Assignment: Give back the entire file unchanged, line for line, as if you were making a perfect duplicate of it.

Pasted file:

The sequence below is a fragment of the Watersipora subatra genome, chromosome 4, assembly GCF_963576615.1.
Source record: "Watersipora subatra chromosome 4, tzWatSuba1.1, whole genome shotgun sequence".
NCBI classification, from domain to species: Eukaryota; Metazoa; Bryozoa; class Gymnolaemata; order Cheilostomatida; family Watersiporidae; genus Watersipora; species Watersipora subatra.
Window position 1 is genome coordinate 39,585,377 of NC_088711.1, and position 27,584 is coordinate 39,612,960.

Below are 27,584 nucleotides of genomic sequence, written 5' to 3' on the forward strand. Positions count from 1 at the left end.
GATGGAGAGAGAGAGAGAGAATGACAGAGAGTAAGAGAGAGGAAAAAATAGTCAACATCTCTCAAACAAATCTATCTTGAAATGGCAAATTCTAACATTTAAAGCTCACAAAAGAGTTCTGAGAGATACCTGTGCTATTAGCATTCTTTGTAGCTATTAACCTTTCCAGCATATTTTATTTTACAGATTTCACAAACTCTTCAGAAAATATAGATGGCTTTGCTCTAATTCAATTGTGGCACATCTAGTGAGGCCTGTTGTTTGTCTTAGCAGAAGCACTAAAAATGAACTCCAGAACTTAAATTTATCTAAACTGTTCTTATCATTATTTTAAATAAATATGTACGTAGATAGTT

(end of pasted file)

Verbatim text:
The sequence below is a fragment of the Watersipora subatra genome, chromosome 4, assembly GCF_963576615.1.
Source record: "Watersipora subatra chromosome 4, tzWatSuba1.1, whole genome shotgun sequence".
NCBI classification, from domain to species: Eukaryota; Metazoa; Bryozoa; class Gymnolaemata; order Cheilostomatida; family Watersiporidae; genus Watersipora; species Watersipora subatra.
Window position 1 is genome coordinate 39,585,377 of NC_088711.1, and position 27,584 is coordinate 39,612,960.

Below are 27,584 nucleotides of genomic sequence, written 5' to 3' on the forward strand. Positions count from 1 at the left end.
GATGGAGAGAGAGAGAGAGAATGACAGAGAGTAAGAGAGAGGAAAAAATAGTCAACATCTCTCAAACAAATCTATCTTGAAATGGCAAATTCTAACATTTAAAGCTCACAAAAGAGTTCTGAGAGATACCTGTGCTATTAGCATTCTTTGTAGCTATTAACCTTTCCAGCATATTTTATTTTACAGATTTCACAAACTCTTCAGAAAATATAGATGGCTTTGCTCTAATTCAATTGTGGCACATCTAGTGAGGCCTGTTGTTTGTCTTAGCAGAAGCACTAAAAATGAACTCCAGAACTTAAATTTATCTAAACTGTTCTTATCATTATTTTAAATAAATATGTACGTAGATAGTT